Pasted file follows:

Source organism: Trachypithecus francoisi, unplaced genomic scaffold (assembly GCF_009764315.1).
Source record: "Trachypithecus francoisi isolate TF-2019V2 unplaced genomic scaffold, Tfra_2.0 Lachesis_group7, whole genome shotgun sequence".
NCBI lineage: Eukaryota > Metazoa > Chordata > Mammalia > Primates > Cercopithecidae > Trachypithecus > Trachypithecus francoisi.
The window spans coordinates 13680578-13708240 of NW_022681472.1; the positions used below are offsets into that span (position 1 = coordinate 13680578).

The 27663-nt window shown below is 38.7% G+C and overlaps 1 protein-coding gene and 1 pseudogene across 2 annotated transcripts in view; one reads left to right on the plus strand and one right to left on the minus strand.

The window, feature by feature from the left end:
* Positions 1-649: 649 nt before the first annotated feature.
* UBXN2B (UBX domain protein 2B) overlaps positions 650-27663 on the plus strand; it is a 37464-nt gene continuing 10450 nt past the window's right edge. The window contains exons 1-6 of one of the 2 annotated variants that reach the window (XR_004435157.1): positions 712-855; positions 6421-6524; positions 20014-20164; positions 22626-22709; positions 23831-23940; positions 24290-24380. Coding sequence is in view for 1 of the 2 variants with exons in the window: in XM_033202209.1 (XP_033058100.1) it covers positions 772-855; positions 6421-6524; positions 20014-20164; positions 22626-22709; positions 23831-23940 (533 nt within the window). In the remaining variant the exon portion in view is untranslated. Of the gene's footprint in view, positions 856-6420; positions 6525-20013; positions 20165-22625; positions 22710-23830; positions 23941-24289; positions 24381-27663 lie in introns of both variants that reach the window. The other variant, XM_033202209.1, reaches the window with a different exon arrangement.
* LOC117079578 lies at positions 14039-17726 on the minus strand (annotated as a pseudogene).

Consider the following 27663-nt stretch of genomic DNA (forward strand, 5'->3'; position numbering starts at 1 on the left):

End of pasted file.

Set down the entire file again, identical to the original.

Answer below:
Source organism: Trachypithecus francoisi, unplaced genomic scaffold (assembly GCF_009764315.1).
Source record: "Trachypithecus francoisi isolate TF-2019V2 unplaced genomic scaffold, Tfra_2.0 Lachesis_group7, whole genome shotgun sequence".
NCBI lineage: Eukaryota > Metazoa > Chordata > Mammalia > Primates > Cercopithecidae > Trachypithecus > Trachypithecus francoisi.
The window spans coordinates 13680578-13708240 of NW_022681472.1; the positions used below are offsets into that span (position 1 = coordinate 13680578).

The 27663-nt window shown below is 38.7% G+C and overlaps 1 protein-coding gene and 1 pseudogene across 2 annotated transcripts in view; one reads left to right on the plus strand and one right to left on the minus strand.

The window, feature by feature from the left end:
* Positions 1-649: 649 nt before the first annotated feature.
* UBXN2B (UBX domain protein 2B) overlaps positions 650-27663 on the plus strand; it is a 37464-nt gene continuing 10450 nt past the window's right edge. The window contains exons 1-6 of one of the 2 annotated variants that reach the window (XR_004435157.1): positions 712-855; positions 6421-6524; positions 20014-20164; positions 22626-22709; positions 23831-23940; positions 24290-24380. Coding sequence is in view for 1 of the 2 variants with exons in the window: in XM_033202209.1 (XP_033058100.1) it covers positions 772-855; positions 6421-6524; positions 20014-20164; positions 22626-22709; positions 23831-23940 (533 nt within the window). In the remaining variant the exon portion in view is untranslated. Of the gene's footprint in view, positions 856-6420; positions 6525-20013; positions 20165-22625; positions 22710-23830; positions 23941-24289; positions 24381-27663 lie in introns of both variants that reach the window. The other variant, XM_033202209.1, reaches the window with a different exon arrangement.
* LOC117079578 lies at positions 14039-17726 on the minus strand (annotated as a pseudogene).

Consider the following 27663-nt stretch of genomic DNA (forward strand, 5'->3'; position numbering starts at 1 on the left):